Using FireFactor to Dominate Your Fantasy League: Wide Receiver Edition

More receivers are fantasy relevant than any other position. So just how big is the gap between the elite and the field?

[This is a continuation of my exploration of FireFactor, which is our way of ranking players compared to replacement players at the same position. I already discussed it in detail here while applying the ranking to the quarterback position. I've also discussed the running backs using FireFactor as well.]

No position is as deep, in terms of volume, in fantasy football as the receiver position. After all, there are 32 teams and most of them roll out at least two competent receivers on a given play, and some offer three or four capable options. Factor in the now pass-heavy nature of the NFL, and worthwhile fantasy receivers can come from all levels of the depth chart on a given team.

But just because a team's third receiver might offer some level of production doesn't mean he's a player you're eager to have on your squad, especially if you have to take him off the bench and place him into your starting roster.

Recently, a crop of studly receivers has emerged and moved up the draft board in both non-PPR and PPR leagues, begging the question of whether or not they're worth selecting over another position (meaning a running back). Some advice-givers swear by it. Some don't. But I'm here to show you how the numbers suggest you should approach the receiver position.

FireFactor and Receivers

If you're starting cold into the series, you'll need to read up on FireFactor, which I discuss in detail here. If you just want a quick summation, it's a value over replacement player-type (VORP) ranking that we're using at numberFire, a ranking that trumps traditional rankings that place players on a big board based more on "feel" than on analysis.

I'll begin by dissecting the intra-positional disparity that exists within the receiver position, and then discuss it in a broader context with the other positions.

The chart below displays the FireFactor rankings for a 12-team league that starts 1 quarterback, 2 running backs, 2 receivers, 1 tight end, and 1 running back and receiver flex, meaning 36 receivers can be started in a week if all owners plugged a receiver into their flex spot.

ReceiverStandard FPFireFactorPPR FPFireFactor

I left as many increments in the chart as I did to display how gradually the point totals drop off, for the most part, starting from the top of the list. It's similar to the decline in quarterbacks, and it's dissimilar to the running back distribution, which plummets more significantly the further you descend down the list.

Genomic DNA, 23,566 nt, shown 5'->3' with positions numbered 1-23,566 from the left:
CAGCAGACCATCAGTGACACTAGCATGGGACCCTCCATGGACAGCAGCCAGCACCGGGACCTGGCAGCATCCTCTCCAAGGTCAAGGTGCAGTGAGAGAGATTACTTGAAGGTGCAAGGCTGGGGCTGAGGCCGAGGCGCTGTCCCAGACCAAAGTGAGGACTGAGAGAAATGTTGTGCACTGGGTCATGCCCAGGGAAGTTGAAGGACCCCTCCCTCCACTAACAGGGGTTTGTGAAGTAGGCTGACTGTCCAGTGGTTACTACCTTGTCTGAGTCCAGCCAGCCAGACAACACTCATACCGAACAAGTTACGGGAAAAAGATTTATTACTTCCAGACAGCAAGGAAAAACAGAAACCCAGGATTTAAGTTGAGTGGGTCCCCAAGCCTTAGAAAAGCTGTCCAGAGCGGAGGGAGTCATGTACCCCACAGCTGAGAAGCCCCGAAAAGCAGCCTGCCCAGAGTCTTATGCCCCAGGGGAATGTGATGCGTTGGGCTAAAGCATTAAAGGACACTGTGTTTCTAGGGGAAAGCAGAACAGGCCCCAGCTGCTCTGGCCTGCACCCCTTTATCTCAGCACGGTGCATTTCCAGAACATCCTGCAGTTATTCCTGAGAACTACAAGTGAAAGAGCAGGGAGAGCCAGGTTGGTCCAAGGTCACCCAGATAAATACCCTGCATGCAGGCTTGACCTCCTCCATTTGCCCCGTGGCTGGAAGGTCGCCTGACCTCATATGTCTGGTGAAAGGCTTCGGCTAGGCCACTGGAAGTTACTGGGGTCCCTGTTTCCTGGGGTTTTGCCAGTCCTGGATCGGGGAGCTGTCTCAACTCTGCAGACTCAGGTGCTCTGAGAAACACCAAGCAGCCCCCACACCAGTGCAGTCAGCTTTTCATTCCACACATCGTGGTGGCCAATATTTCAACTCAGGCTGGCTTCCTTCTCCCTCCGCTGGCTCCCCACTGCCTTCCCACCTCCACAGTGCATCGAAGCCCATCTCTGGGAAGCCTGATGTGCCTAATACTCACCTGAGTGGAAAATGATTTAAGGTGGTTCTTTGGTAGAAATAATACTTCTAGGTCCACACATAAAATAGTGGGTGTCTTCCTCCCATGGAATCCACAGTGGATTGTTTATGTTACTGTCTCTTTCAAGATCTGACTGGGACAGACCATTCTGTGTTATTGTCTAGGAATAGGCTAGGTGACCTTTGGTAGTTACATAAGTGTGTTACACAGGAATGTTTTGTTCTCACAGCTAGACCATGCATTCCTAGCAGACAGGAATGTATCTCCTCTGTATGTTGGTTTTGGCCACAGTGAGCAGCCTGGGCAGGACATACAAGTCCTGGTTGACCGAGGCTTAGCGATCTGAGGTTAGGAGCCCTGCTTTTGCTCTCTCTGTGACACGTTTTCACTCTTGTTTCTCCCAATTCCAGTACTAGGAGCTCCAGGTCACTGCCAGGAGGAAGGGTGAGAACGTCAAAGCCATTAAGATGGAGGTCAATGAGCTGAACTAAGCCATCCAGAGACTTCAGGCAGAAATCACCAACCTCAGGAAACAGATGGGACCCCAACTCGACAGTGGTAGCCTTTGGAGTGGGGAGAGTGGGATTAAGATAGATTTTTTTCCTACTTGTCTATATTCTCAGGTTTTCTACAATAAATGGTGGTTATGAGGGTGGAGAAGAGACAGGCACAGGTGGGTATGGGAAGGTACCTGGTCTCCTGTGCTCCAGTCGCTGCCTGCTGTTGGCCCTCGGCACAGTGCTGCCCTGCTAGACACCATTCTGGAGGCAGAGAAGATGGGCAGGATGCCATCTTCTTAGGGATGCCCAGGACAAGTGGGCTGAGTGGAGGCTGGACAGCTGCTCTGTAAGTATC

If you overlook WR1 (who we're projecting to be Calvin Johnson - but remember that names don't matter because it's about the philosophy and not the player evaluation), the cluster of receivers from second to eighth is pretty tight. Remember this when you are faced with a mid- to-late first-round pick.

According to the fantasy points, you don't need to rush to get a top-six receiver in terms of average draft position (ADP), but could rely on lower-level WR1s and higher-level WR2s for a marginal point reduction over the duration of the season.

Again, the point projections come from our fantasy football cheat sheet. You can feel free to disagree with who's going to end up where, but just consider how likely the final points distribution projects compared to what will actually happen regardless of which names fill the slots. That is to say that, even if we're way off on our player evaluations, it's unlikely that three receivers score 250 fantasy points and that the rest of the pack fails to hit 150, for a drastic example. The expected distribution is what matters.

Player evaluation ultimately ends with you!

The Weekly Game

So, if the yearly drop-off is gradual, that should mean that the margin between receivers on a weekly basis isn't very steep, right? Right. For this segment, I'll use the same settings I used for the running backs at this juncture: a 12-team PPR league with a receiver and running back flex position.

PPREstimated Weekly FPvs. WR1vs. WR12vs. WR24vs. WR36

The drop from WR1 to WR12 indicates that the difference between a fringe starter at receiver (like WR36, for instance) will be closer to the gap that exists in running backs than the one that exists in quarterbacks. However, after this, the decline levels out. The difference between WR12 and WR20 will be roughly less than a point per week.